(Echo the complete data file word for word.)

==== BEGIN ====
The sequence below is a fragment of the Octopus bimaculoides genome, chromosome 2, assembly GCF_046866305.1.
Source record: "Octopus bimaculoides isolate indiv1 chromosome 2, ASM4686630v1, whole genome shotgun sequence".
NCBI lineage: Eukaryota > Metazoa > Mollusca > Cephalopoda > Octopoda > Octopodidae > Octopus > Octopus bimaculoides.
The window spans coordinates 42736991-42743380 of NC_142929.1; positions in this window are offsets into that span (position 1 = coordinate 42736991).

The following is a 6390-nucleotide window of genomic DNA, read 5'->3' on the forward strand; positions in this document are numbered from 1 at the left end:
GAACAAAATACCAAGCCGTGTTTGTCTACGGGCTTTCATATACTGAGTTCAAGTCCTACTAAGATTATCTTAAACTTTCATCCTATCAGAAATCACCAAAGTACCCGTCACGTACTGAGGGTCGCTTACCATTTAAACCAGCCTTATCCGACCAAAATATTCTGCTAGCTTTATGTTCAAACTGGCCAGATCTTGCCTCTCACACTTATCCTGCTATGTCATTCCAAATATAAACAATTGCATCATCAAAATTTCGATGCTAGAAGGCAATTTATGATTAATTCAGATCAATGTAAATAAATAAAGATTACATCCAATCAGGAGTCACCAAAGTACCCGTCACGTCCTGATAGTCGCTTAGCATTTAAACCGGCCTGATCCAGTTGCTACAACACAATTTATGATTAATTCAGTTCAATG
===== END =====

The sequence below is a fragment of the Octopus bimaculoides genome, chromosome 2, assembly GCF_046866305.1.
Source record: "Octopus bimaculoides isolate indiv1 chromosome 2, ASM4686630v1, whole genome shotgun sequence".
NCBI lineage: Eukaryota > Metazoa > Mollusca > Cephalopoda > Octopoda > Octopodidae > Octopus > Octopus bimaculoides.
The window spans coordinates 42736991-42743380 of NC_142929.1; positions in this window are offsets into that span (position 1 = coordinate 42736991).

The following is a 6390-nucleotide window of genomic DNA, read 5'->3' on the forward strand; positions in this document are numbered from 1 at the left end:
GAACAAAATACCAAGCCGTGTTTGTCTACGGGCTTTCATATACTGAGTTCAAGTCCTACTAAGATTATCTTAAACTTTCATCCTATCAGAAATCACCAAAGTACCCGTCACGTACTGAGGGTCGCTTACCATTTAAACCAGCCTTATCCGACCAAAATATTCTGCTAGCTTTATGTTCAAACTGGCCAGATCTTGCCTCTCACACTTATCCTGCTATGTCATTCCAAATATAAACAATTGCATCATCAAAATTTCGATGCTAGAAGGCAATTTATGATTAATTCAGATCAATGTAAATAAATAAAGATTACATCCAATCAGGAGTCACCAAAGTACCCGTCACGTCCTGATAGTCGCTTAGCATTTAAACCGGCCTGATCCAGTTGCTACAACACAATTTATGATTAATTCAGTTCAATG